"Faith" in Romans 3-5


Fred Bischoff




Some eight years ago or more I did a search for the phrase "faith of Jesus" in The Ellen G. White 1888 Materials. What I found astounded me. Approximately 20 times she stressed the significance of this truth, often explicitly stating how it had been neglected. Consider only the following four paragraphs (emphases supplied):


The faith of Jesus has been overlooked and treated in an indifferent, careless manner. It has not occupied the prominent position in which it was revealed to John. Faith in Christ as the sinner's only hope has been largely left out, not only of the discourses given but of the religious experience of very many who claim to believe the third angel's message. At this meeting I bore testimony that the most precious light had been shining forth from the Scriptures in the presentation of the great subject of the righteousness of Christ connected with the law, which should be constantly kept before the sinner as his only hope of salvation. This was not new light to me for it had come to me from higher authority for the last forty-four years, and I had presented it to our people by pen and voice in the testimonies of His Spirit. But very few had responded except by assent to the testimonies borne upon this subject. There was altogether too little spoken and written upon this great question. The discourses of some might be correctly represented as like the offering of Cain--Christless....

The third angel's message is the proclamation of the commandments of God and the faith of Jesus Christ. The commandments of God have been proclaimed, but the faith of Jesus Christ has not been proclaimed by Seventh-day Adventists as of equal importance, the law and the gospel going hand in hand. I cannot find language to express this subject in its fullness.

"The faith of Jesus." It is talked of, but not understood. What constitutes the faith of Jesus, that belongs, to the third angel's message? Jesus becoming our sin-bearer that He might become our sin-pardoning Saviour. He was treated as we deserve to be treated. He came to our world and took our sins that we might take His righteousness. Faith in the ability of Christ to save us amply and fully and entirely is the faith of Jesus.[1]

Very many will get up some test that is not given in the word of God. We have our test in the Bible,--the commandments of God and the testimony of Jesus Christ. "Here are they that keep the commandments of God and have the faith of Jesus." This is the true test, but many other tests will arise among the people. They will come in in multitudes, springing up from this one and that one. There will be a continual rising up of some foreign thing to call attention from the true test of God.[2]


The "faith of Jesus" at present appears to me (from the above testimonies and others, and from the Bible passages in which it occurs) to describe primarily the gospel truth revealed in that of which Jesus Christ came to testify, God's view of sinners, which embodies His method of restoring them to His image (which the law or commandments of God describe). Jesus was primarily the Son of God, revealing to us the Father. The "faith of Jesus" is secondarily the dependence of a human being on God, which He also demonstrated for us. As "the last Adam"[3] He lived as one of us, by faith in His Father. Jesus was secondarily the Son of man, recovering Adam's fall.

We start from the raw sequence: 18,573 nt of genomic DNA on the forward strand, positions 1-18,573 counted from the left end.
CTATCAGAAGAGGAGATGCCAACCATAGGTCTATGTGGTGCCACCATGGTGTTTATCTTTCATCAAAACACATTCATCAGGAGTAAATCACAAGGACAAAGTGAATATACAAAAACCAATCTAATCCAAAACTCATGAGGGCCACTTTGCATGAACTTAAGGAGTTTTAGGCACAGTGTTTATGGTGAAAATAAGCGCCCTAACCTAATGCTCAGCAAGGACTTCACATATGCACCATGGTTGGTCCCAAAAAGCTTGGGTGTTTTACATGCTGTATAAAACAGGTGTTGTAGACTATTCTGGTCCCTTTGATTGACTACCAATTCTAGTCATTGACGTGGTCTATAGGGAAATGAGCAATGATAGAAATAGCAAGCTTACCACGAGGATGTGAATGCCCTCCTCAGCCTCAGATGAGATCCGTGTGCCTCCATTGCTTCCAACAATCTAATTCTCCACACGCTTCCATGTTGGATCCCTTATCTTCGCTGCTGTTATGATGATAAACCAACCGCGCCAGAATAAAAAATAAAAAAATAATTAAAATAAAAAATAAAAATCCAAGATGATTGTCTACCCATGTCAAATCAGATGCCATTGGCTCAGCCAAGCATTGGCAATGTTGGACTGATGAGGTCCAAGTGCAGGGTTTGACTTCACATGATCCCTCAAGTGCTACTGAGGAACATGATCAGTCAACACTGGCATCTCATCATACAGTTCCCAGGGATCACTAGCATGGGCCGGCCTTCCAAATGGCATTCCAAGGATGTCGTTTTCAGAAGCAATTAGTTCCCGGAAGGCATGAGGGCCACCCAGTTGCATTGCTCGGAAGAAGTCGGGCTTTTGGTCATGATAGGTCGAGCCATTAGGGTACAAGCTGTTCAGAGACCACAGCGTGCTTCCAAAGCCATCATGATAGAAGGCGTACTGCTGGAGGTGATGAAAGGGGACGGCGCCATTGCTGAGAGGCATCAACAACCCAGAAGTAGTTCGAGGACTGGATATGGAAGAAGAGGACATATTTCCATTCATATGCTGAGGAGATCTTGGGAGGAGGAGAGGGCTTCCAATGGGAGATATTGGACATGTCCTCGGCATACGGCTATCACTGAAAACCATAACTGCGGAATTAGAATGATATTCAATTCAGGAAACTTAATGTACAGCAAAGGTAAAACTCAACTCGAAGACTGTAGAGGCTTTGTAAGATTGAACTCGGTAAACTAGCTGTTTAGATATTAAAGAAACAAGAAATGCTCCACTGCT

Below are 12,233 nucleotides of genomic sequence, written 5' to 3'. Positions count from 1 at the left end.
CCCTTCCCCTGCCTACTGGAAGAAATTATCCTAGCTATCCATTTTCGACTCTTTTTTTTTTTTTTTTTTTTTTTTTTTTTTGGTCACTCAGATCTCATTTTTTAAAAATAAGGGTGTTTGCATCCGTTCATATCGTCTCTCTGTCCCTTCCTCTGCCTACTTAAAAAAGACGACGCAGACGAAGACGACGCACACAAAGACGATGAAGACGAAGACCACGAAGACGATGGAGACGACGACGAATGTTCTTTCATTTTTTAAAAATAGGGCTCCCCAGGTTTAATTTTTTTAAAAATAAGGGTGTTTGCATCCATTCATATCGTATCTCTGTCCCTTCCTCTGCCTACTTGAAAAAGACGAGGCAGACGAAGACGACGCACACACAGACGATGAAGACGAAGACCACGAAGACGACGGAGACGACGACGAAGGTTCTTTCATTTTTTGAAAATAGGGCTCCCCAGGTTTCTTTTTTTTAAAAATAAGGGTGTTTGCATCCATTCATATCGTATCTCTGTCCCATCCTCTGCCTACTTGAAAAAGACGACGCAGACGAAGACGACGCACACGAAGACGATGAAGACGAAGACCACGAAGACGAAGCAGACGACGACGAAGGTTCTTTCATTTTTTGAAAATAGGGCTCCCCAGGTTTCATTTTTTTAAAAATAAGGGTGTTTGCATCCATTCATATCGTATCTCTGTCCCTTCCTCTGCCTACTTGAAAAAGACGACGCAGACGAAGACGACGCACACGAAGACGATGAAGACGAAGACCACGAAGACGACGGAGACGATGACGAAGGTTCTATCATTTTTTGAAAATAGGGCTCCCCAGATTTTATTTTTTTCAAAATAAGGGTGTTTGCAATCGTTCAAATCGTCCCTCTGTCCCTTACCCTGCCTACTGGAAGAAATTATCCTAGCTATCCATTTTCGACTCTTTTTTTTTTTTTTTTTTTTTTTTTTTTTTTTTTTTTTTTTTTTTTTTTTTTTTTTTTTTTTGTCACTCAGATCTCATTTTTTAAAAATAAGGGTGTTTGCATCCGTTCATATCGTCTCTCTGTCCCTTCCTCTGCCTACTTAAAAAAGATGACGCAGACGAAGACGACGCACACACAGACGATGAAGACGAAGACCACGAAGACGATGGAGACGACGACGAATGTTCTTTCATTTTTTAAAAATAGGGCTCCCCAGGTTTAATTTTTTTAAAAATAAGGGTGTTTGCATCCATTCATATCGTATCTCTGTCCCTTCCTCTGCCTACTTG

Failing to see the primary meaning contained in this highly significant phrase results in several problems, all having a common root. The New Testament gospel thereby wrongly takes a man-centered focus, our faith. We do not have an adequate foundation for the plan of salvation, God's powerful dynamic of faith working by love. We cannot see the full dimensions of how He views every sinner and justifies their very existence during the probationary period of this life during which they are shown the evidences of His gift of grace to them. And not having grasped the primary meaning, we are hindered in experiencing the secondary meaning. In other words, to the degree that we fail to see and appreciate God's faith, to that degree we fail to have faith in Him. For just as "we love Him, because He first loved us",[4] so we have faith in Him because He first put faith in us. It is by love that faith works, and alone has power to overcome in the battle against sin.[5]

With this background, I have been impressed to review Romans, chapters 3 through 5, as they appear to be the main Bible passage that develops this theme in Paul's gospel presentation. As I describe the concepts of faith in the left-hand column, the portions of the chapters I had in mind are given in the right-hand column as a rule. Occasionally they are embedded in the left column with a footnoted reference.



Faith is the creative principle originating in the heart of God.[6] It is part of what shows Him to be true,[7] is the basis of His being justified in His sayings,[8] and is the means by which He will overcome in judgment.[9] It thereby shows His righteousness in contrast to the unbelief revealed in unrighteousness of which all the world is guilty. God's faith is thus also the only basis of these guilty ones being justified, for the law that defines righteousness cannot impute it, rather can only condemn the guilty. Only the Lawgiver Himself, as the law and prophets witness, can with the heart of faith see and thus treat the guilty ones as though they were righteous, visualizing for them again His ideal, as the only means to achieve it for them.


"the faith of God" 3:3

"let God be true" 3:4

"that thou mightest be justified in thy sayings" 3:4

"and mightest overcome when thou art judged" 3:4

"what if some did not believe? ... their unbelief"; "our unrighteousness" 3:3, 5

"all the world ... guilty before God" 3:19

"Therefore by the deeds of the law there shall no flesh be justified in his sight: for by the law is the knowledge of sin" 3:20

"the righteousness of God ... witnessed by the law and the prophet" 3:21

This righteousness of His was manifested in the faith of Jesus, which was redemptive grace in Him freely given to all. All are in desperate need of this, because of their past and current state of sinful unbelief, which is so far from God's glory of righteousness in and by the faith of Jesus. Again, all have this great need, and in Jesus Christ, God has come to all, treating them as they could be, not as they were, justifying freely. This righteousness by faith revealed in the faith of Jesus to all, is especially manifested upon all who respond to such faith with faith.